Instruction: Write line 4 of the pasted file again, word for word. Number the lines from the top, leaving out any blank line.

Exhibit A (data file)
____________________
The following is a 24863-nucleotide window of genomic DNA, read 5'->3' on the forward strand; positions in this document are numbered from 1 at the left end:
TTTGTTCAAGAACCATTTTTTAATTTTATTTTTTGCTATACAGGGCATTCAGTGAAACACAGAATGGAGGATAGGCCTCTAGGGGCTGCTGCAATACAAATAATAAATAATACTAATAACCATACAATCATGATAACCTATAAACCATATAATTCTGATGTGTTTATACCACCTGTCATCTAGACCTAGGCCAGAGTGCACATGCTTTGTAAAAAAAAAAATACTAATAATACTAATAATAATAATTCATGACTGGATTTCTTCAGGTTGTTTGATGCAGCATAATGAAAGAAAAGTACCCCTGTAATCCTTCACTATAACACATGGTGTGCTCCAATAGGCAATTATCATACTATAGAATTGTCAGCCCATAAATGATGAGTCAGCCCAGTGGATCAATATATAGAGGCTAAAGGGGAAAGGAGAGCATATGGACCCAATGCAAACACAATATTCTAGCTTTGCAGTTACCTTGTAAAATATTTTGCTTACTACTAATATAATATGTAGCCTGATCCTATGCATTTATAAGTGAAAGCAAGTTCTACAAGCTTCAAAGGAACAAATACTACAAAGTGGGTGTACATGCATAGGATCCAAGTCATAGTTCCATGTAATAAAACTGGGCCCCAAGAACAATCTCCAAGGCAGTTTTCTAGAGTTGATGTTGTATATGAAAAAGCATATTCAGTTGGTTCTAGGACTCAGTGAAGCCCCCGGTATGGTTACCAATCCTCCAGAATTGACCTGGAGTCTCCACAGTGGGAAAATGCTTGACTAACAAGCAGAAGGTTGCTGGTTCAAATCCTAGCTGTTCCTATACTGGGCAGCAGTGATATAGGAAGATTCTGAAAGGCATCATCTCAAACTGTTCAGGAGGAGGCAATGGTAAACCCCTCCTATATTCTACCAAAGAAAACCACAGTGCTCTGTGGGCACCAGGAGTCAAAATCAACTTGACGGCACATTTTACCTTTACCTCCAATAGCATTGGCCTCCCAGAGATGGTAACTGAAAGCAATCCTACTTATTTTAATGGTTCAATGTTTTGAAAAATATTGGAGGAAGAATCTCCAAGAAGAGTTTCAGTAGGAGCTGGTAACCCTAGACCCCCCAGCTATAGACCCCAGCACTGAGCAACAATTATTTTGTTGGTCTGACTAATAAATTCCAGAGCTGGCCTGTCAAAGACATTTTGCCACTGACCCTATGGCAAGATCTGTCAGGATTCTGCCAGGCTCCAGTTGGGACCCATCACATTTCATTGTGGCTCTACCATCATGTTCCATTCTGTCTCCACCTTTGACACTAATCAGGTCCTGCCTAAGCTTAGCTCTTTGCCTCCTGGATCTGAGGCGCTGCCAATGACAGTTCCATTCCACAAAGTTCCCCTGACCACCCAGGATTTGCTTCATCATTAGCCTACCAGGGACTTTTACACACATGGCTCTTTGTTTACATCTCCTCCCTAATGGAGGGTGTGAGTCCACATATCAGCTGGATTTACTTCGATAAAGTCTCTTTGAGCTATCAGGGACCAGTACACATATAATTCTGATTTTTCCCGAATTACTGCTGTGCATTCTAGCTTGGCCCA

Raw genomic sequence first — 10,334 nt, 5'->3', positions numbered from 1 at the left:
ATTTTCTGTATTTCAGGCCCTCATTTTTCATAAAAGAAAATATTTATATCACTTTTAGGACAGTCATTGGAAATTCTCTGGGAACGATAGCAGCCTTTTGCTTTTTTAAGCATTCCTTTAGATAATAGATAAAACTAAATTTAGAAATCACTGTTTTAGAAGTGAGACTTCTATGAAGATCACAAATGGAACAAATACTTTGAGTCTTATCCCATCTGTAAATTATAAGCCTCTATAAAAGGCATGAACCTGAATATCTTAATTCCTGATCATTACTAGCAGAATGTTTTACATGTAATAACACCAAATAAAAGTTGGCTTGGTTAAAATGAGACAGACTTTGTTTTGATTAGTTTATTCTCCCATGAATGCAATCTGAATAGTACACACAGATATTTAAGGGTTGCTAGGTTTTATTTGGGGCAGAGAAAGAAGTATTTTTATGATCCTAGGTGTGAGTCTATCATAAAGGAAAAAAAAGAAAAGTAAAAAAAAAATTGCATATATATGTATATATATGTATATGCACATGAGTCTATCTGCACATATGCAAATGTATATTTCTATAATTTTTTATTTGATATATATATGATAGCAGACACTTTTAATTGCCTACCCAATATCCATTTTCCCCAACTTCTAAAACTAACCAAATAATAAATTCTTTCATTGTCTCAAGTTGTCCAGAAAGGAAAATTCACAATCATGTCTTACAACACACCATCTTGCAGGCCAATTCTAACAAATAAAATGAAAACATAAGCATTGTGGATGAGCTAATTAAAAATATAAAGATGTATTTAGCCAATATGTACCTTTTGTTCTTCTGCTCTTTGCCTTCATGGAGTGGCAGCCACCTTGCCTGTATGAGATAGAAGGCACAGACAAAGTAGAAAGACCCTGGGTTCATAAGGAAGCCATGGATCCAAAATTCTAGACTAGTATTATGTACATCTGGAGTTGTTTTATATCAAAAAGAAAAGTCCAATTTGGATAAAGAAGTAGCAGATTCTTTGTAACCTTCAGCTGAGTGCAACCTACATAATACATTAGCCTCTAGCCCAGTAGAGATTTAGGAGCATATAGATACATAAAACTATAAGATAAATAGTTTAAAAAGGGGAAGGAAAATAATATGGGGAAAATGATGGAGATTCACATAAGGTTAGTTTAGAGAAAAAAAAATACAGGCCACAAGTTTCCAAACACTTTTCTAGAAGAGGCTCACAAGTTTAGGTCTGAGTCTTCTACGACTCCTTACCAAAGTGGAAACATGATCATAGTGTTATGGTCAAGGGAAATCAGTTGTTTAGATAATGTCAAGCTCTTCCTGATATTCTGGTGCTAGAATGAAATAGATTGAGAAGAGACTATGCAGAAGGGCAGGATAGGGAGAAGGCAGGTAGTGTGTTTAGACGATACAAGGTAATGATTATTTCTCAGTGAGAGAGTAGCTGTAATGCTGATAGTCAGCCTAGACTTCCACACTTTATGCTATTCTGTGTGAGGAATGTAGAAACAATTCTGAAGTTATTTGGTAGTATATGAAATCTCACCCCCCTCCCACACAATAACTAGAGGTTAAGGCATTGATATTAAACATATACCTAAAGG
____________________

ATTTTCTGTATTTCAGGCCCTCATTTTTCATAAAAGAAAATATTTATATCACTTTTAGGACAGTCATTGGAAATTCTCTGGGAACGATAGCAGCCTTTTGCTTTTTTAAGCATTCCTTTAGATAATAGATAAAACTAAATTTAGAAATCACTGTTTTAGAAGTGAGACTTCTATGAAGATCACAAATGGAACAAATACTTTGAGTCTTATCCCATCTGTAAATTATAAGCCTCTATAAAAGGCATGAACCTGAATATCTTAATTCCTGATCATTACTAGCAGAATGTTTTACATGTAATAACACCAAATAAAAGTTGGCTTGGTTAAAATGAGACAGACTTTGTTTTGATTAGTTTATTCTCCCATGAATGCAATCTGAATAGTACACACAGATATTTAAGGGTTGCTAGGTTTTATTTGGGGCAGAGAAAGAAGTATTTTTATGATCCTAGGTGTGAGTCTATCATAAAGGAAAAAAAAGAAAAGTAAAAAAAAAATTGCATATATATGTATATATATGTATATGCACATGAGTCTATCTGCACATATGCAAATGTATATTTCTATAATTTTTTATTTGATATATATATGATAGCAGACACTTTTAATTGCCTACCCAATATCCATTTTCCCCAACTTCTAAAACTAACCAAATAATAAATTCTTTCATTGTCTCAAGTTGTCCAGAAAGGAAAATTCACAATCATGTCTTACAACACACCATCTTGCAGGCCAATTCTAACAAATAAAATGAAAACATAAGCATTGTGGATGAGCTAATTAAAAATATAAAGATGTATTTAGCCAATATGTACCTTTTGTTCTTCTGCTCTTTGCCTTCATGGAGTGGCAGCCACCTTGCCTGTATGAGATAGAAGGCACAGACAAAGTAGAAAGACCCTGGGTTCATAAGGAAGCCATGGATCCAAAATTCTAGACTAGTATTATGTACATCTGGAGTTGTTTTATATCAAAAAGAAAAGTCCAATTTGGATAAAGAAGTAGCAGATTCTTTGTAACCTTCAGCTGAGTGCAACCTACATAATACATTAGCCTCTAGCCCAGTAGAGATTTAGGAGCATATAGATACATAAAACTATAAGATAAATAGTTTAAAAAGGGGAAGGAAAATAATATGGGGAAAATGATGGAGATTCACATAAGGTTAGTTTAGAGAAAAAAAAATACAGGCCACAAGTTTCCAAACACTTTTCTAGAAGAGGCTCACAAGTTTAGGTCTGAGTCTTCTACGACTCCTTACCAAAGTGGAAACATGATCATAGTGTTATGGTCAAGGGAAATCAGTTGTTTAGATAATGTCAAGCTCTTCCTGATATTCTGGTGCTAGAATGAAATAGATTGAGAAGAGACTATGCAGAAGGGCAGGATAGGGAGAAGGCAGGTAGTGTGTTTAGACGATACAAGGTAATGATTATTTCTCAGTGAGAGAGTAGCTGTAATGCTGATAGTCAGCCTAGACTTCCACACTTTATGCTATTCTGTGTGAGGAATGTAGAAACAATTCTGAAGTTATTTGGTAGTATATGAAATCTCACCCCCCTCCCACACAATAACTAGAGGTTAAGGCATTGATATTAAACATATACCTAAAGG